[If what he says here sounds like excessive name-dropping, it's all true and well-documented. Paul McCartney appears on his Mellow Yellow session, Donovan guests on Beatles recording sessions - singing along with the chorus of All You Need Is Love at Abbey Road, and yes - they all went to India together to the Maharishi Mahesh Yogi's ashram, at Rishikesh by the Ganges.]

After all of that high-profile celebrity, it must have been a strange period of adjustment for you when the hits stopped, abruptly, in the less hospitable 1970s.

DL: But I made nine albums in the 1970s, and they also explored further developments of bohemia. Although it's true they weren't so hot on the charts. You can't have a renaissance every decade.

[Those albums include his "experiment in Celtic Rock" Open Road (September 1970), the double-album HMS Donovan (July 1971), a re-union with Mickie Most for Cosmic Wheels with Chris Spedding and Cozy Powell (March 1973), Essence To Essence produced by Andrew Loog Oldham (February 1974), 7-Tease recorded in Nashville (December 1974), Slow-Down World (June 1976), Donovan - also with Mickie Most (October 1977), and Love Is Only Feeling (November 1981) - its title quoting his own Someone Singing from his Gift From A Flower To A Garden double-album boxset.]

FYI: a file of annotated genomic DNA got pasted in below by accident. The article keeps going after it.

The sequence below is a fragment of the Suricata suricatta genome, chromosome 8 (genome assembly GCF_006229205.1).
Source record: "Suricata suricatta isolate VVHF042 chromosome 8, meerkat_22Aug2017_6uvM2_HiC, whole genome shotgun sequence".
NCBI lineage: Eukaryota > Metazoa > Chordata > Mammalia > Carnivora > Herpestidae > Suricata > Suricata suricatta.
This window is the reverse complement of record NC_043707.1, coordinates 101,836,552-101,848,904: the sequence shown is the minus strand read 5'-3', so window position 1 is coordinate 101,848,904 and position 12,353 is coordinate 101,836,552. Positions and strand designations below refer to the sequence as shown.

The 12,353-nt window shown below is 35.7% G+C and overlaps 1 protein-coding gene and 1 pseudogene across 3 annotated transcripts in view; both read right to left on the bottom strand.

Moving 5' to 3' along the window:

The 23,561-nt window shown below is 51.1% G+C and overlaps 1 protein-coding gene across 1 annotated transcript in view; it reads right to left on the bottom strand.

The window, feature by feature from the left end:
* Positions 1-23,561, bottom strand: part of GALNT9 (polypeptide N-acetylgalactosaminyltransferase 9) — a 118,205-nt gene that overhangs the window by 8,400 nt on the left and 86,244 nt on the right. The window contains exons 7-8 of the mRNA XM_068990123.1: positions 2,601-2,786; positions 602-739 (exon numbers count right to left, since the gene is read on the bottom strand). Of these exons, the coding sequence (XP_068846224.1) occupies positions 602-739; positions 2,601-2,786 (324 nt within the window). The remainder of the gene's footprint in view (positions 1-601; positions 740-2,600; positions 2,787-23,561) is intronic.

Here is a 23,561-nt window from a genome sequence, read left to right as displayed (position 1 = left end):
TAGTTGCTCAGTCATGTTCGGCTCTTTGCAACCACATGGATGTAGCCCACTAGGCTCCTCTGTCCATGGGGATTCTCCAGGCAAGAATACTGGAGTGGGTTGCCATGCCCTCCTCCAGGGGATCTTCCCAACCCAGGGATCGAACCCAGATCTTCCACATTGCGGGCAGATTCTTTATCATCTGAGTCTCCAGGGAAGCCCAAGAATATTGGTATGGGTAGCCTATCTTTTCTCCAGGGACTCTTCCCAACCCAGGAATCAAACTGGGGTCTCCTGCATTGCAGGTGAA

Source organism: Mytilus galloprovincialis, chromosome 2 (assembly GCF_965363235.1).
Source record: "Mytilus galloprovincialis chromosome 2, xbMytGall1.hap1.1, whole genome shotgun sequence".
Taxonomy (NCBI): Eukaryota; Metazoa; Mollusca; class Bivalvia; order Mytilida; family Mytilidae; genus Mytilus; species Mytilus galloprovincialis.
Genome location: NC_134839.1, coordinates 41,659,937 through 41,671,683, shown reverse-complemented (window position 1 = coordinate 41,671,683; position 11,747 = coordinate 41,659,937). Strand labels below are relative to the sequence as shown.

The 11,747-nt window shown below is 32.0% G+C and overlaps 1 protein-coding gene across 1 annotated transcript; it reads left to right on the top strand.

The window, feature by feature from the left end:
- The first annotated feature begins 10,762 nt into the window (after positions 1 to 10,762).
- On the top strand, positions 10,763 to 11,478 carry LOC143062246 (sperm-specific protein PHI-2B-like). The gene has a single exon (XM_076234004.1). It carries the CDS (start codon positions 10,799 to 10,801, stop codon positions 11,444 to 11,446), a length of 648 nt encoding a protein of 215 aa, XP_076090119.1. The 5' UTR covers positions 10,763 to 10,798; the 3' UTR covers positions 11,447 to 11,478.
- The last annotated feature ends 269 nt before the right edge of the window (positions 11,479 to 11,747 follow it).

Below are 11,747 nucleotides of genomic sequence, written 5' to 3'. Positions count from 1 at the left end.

Don't you ever get tired of talking about those dim and distant 1960s?

DL: Well - this is not talking about the 1960s. It's talking about the bohemian manifesto that was set loose upon the world. I'm not getting tired of it because I'm still actually promoting it. My 40th anniversary is not promoting the success of Donovan, but promoting the work of Donovan, which reflected every aspect of bohemia. I wrote about its every aspect. I've got at least one song that relates to each of the new movements that entered popular culture. Of course - those movements were not really new, they were very very old. Bohemian culture has contained these movements for hundreds of years, all the way back - recently, to the 1840s in Paris where the first bohemian cafés began in the modern world. But you can go back further to ancient Greece or Renaissance Italy and you'll find taverns where artists gather, thinkers gather, painters gather, radicals gather [a litany he expresses like a rhythmic chant, an incantation, a poem]. Something happened in Italy in the Renaissance, which was extraordinary. It changed the world, and re-established what I call bohemian ideas. That means, true ideas. And so what I'm talking about is not historical; it's a continuity. I'm not going back to the 1960s, it just so happens that the work I'm going to present - the body of that work, comes from the 1960s. And - er, I go on stage at eight... so, I can only afford another ten minutes. And you're not even looking at your questions.